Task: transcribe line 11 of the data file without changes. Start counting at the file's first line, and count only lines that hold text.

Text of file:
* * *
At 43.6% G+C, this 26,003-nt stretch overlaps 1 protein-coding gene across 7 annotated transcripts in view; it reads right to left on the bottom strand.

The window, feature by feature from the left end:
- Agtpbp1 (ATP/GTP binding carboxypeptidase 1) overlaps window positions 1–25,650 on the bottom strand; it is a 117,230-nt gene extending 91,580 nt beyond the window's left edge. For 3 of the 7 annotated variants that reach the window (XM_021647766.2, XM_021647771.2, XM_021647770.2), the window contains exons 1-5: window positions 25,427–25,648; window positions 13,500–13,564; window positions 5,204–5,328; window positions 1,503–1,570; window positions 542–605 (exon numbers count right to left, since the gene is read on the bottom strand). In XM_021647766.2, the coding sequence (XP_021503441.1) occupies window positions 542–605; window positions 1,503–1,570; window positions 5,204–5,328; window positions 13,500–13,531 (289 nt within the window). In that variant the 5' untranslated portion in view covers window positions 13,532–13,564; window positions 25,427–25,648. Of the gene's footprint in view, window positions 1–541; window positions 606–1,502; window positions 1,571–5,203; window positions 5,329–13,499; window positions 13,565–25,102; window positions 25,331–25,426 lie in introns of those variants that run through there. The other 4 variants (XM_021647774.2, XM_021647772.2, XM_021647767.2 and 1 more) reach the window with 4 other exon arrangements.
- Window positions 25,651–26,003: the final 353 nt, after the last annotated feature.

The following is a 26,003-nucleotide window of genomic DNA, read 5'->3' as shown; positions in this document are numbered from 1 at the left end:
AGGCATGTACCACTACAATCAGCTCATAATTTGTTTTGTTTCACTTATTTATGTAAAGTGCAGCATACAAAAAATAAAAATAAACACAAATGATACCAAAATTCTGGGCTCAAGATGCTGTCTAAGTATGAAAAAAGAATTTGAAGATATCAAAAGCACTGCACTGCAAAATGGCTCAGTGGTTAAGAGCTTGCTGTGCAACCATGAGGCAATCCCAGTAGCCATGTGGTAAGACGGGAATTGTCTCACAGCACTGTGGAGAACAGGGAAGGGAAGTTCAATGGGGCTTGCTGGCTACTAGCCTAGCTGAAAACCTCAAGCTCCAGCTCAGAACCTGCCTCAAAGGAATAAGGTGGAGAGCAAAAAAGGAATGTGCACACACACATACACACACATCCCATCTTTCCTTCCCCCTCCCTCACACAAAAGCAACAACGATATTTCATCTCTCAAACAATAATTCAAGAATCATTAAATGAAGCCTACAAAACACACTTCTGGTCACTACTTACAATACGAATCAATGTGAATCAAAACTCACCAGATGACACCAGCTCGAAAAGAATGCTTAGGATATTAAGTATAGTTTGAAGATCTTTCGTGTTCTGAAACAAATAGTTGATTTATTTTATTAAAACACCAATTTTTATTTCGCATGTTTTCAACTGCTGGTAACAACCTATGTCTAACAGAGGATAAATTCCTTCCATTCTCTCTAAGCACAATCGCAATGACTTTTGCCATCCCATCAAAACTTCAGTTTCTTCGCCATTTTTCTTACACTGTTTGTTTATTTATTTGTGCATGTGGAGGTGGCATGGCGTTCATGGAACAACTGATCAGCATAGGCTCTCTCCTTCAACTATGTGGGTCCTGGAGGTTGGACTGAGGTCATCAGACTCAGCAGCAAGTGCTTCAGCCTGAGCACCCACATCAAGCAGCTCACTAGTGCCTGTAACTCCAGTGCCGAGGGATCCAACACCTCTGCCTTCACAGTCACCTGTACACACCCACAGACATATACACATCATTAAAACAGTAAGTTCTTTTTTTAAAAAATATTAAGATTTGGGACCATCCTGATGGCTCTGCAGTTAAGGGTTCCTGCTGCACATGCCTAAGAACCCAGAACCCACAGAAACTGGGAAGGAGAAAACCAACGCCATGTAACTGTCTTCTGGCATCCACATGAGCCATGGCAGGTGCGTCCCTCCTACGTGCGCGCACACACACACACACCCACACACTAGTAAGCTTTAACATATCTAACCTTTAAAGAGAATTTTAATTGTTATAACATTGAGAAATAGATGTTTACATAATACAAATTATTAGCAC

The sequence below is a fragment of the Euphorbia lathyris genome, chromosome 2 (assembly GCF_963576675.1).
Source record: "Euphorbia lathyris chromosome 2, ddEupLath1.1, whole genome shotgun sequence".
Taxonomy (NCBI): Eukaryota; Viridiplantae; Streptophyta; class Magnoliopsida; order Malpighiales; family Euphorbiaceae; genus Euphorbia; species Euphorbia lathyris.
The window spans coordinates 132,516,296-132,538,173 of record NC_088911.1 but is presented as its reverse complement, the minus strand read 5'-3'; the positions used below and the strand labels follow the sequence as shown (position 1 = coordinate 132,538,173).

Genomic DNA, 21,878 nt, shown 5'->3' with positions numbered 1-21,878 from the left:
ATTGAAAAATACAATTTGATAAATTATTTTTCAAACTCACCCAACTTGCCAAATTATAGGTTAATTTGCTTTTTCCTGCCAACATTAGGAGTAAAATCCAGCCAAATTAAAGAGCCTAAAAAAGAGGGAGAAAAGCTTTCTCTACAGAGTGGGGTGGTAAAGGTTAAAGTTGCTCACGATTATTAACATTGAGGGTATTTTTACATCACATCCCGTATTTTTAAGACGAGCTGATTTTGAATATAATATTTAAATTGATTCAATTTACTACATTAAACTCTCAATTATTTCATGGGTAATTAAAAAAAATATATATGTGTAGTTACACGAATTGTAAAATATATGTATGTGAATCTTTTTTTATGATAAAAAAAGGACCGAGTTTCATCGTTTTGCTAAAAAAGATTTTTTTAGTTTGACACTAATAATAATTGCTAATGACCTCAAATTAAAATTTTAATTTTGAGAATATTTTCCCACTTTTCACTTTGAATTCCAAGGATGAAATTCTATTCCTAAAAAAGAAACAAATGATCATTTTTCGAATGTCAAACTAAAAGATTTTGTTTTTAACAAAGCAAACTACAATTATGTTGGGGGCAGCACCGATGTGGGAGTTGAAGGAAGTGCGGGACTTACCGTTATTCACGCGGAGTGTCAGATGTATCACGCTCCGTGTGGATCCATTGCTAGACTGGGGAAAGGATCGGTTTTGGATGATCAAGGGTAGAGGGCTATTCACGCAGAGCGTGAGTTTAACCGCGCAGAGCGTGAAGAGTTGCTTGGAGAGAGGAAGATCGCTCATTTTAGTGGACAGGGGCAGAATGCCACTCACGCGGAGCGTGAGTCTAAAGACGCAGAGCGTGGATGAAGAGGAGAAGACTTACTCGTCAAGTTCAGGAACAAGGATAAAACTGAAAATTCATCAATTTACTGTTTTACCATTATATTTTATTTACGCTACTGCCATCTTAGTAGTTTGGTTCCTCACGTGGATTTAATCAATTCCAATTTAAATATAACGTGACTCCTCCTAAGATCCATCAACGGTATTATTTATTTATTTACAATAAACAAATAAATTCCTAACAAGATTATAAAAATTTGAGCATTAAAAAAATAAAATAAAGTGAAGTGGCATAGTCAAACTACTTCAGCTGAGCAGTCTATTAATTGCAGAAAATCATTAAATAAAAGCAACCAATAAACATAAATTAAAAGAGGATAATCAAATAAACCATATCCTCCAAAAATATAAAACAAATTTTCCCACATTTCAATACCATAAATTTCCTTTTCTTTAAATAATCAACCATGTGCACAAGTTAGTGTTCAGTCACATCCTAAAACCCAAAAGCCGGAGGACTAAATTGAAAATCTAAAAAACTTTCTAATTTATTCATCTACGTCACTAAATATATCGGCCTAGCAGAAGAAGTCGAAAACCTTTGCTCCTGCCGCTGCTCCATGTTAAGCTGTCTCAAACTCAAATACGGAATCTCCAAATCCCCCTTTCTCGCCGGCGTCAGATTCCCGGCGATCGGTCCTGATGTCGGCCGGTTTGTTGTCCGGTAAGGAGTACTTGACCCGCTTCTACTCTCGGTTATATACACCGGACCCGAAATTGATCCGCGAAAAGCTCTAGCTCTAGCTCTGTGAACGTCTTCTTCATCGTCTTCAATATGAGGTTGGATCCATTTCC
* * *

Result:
Genomic DNA, 21,878 nt, shown 5'->3' with positions numbered 1-21,878 from the left: